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Garrick Ohlsson at Strathmore

Garrick Ohlsson, pianist
Garrick Ohlsson, pianist
Tuesday evening, the Washington Performing Arts Society presented pianist Garrick Ohlsson in a thoughtful solo recital of Handel, Brahms, and Chopin. The first half paired Handel's Suite No. 2 in F, HWV 427, with Brahms's twenty-odd Variations and Fugue in B-flat on a Theme by Handel. Ohlsson's selection of the Handel only made sense after experiencing the Brahms, which is in a nearby key, has a gentle, melodic theme similar to content found in the suite, and also ends with a dazzling fugue. The Brahms Variations are arguably a bit light on variety of sound, as one variation would be in the lower octaves of the piano with another later sounding unimaginatively similar, yet in a higher register; one a melodious soprano, another a melodious tenor, and so on. In fairness, the mysterious canon variation (5th) stood out as did others that reminded one of Brahms's idyllic Intermezzos, op. 117. The impressive fugue might have benefited from a bit more rhetorical punctuation at its conclusion.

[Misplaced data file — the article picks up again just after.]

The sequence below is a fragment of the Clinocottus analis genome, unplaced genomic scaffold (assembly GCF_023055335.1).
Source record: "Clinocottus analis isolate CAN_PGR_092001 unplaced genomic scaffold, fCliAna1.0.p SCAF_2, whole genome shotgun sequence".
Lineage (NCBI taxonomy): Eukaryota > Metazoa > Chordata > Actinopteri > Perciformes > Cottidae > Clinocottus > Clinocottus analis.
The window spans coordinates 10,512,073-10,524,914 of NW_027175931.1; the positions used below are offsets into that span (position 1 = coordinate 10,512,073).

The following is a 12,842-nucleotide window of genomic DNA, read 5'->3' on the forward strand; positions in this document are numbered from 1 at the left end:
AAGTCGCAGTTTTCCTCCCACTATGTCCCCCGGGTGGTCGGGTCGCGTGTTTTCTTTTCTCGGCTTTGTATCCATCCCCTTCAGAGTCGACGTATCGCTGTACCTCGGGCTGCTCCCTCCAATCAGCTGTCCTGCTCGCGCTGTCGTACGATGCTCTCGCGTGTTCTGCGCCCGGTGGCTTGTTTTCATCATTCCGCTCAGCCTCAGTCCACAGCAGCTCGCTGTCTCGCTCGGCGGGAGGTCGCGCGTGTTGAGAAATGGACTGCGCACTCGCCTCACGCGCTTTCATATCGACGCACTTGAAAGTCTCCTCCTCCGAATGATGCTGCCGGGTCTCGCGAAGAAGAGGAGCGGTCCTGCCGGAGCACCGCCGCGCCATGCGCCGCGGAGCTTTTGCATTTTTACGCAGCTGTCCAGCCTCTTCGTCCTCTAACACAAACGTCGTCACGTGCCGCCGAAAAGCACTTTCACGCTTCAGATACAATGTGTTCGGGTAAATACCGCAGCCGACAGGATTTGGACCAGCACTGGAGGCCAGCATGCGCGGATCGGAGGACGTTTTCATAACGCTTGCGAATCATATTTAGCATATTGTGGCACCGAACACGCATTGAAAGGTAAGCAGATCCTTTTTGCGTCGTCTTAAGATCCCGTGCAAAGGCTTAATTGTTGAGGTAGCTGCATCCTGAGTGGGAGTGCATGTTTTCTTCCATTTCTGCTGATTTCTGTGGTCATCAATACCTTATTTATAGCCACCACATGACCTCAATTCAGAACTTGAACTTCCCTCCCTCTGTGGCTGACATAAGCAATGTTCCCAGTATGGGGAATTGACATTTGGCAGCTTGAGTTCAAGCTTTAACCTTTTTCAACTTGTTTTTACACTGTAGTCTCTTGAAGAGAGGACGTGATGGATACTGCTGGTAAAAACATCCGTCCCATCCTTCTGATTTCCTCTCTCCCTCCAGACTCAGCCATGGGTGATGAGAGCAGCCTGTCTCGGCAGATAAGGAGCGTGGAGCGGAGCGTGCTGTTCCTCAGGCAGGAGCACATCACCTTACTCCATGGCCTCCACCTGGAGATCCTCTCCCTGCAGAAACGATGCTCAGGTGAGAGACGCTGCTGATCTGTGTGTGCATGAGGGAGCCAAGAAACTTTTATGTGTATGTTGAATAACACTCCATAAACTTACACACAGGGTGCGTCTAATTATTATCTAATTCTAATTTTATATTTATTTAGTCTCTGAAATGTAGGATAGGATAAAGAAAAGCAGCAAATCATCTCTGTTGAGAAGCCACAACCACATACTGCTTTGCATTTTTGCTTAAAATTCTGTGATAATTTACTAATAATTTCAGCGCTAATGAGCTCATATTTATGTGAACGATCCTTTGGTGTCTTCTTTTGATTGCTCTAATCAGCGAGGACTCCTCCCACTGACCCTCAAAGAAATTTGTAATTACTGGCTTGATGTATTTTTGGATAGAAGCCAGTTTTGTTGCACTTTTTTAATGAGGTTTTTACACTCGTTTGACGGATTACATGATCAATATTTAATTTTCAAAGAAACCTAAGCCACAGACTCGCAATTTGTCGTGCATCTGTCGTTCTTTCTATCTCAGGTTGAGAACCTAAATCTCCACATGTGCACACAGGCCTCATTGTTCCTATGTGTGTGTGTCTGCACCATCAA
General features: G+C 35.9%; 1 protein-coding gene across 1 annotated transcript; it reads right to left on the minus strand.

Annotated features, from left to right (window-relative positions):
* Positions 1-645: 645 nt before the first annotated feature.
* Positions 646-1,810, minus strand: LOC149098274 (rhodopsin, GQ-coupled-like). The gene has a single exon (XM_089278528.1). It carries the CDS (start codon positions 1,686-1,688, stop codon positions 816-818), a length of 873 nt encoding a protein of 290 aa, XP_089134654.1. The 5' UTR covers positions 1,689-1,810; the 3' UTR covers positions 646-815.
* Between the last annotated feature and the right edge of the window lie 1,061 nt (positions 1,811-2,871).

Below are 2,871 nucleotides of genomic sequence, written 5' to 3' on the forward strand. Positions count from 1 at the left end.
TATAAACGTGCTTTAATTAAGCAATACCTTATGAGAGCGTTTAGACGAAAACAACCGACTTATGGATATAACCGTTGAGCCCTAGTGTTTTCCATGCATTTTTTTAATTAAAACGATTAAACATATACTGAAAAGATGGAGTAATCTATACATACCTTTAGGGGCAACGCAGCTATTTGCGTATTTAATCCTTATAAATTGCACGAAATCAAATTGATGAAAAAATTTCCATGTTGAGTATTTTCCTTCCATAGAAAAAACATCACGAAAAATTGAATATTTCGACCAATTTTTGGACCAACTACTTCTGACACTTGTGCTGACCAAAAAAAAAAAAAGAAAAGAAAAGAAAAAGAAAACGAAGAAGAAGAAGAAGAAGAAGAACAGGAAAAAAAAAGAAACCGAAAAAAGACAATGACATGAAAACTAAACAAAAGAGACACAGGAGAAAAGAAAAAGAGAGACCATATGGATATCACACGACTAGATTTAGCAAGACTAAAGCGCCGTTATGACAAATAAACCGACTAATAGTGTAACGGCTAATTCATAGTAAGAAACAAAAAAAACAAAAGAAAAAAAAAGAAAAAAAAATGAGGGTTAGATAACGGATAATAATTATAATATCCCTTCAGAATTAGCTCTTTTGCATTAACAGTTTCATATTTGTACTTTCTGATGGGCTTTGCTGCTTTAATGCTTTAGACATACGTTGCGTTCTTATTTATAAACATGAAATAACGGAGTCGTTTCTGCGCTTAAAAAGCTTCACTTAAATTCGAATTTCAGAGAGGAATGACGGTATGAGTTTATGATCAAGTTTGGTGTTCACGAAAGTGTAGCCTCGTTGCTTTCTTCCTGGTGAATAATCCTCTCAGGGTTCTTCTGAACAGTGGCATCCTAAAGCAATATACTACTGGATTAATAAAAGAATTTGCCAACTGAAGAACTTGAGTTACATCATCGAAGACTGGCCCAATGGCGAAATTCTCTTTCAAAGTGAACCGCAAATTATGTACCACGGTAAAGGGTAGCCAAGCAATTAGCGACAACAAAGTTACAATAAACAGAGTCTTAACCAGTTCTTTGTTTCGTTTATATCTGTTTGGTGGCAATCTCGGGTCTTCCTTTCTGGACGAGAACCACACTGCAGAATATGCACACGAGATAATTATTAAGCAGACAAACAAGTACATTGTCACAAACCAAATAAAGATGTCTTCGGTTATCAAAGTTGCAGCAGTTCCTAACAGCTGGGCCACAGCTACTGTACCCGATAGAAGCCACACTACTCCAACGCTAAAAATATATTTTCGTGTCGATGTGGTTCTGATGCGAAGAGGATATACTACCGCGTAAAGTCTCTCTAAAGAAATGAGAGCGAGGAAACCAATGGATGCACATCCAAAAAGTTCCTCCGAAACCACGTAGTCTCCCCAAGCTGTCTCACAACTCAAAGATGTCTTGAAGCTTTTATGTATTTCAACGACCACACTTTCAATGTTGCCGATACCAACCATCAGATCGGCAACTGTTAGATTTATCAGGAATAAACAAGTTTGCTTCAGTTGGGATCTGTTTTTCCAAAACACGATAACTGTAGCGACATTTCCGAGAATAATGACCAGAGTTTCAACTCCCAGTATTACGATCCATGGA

Ohlsson's greatest achievement was his focus on voicing all lines to achieve absolute clarity. Consequently, his sparing use of the damper pedal nicely suited Strathmore's wet acoustic, especially in the Chopin that composed the second half of the program. The Barcarolle was so flawless that it made the abundance of fingerprints and dirt on the ebony Steinway most unsightly.

Other Reviews:

Joe Banno, Garrick Ohlsson at Strathmore Hall (Washington Post, November 10)
The meandering Mazurka in c-sharp minor (op. 50, no. 3) had a complexity that challenged the listener to follow its path. Ohlsson programmed Chopin's Sonata No. 3 in B Minor in his 2008 Kennedy Center recital, which was also presented by WPAS, for whom he has appeared for forty years. The second-movement Scherzo: Molto vivace's quickness and clarity, with barely any pedal, contrasted nicely to the sweet, lilting tune of the third movement Largo. Similar to the 2008 performance, the Finale: Presto non tanto was accurate, while being both free and discreetly restrained, yielding a proud affect before culminating in sonic waterfalls.

The next concert in the WPAS series will feature John Eliot Gardiner and the Orchestre Révolutionnaire et Romantique, in an all-Beethoven program (November 19, 3 pm).

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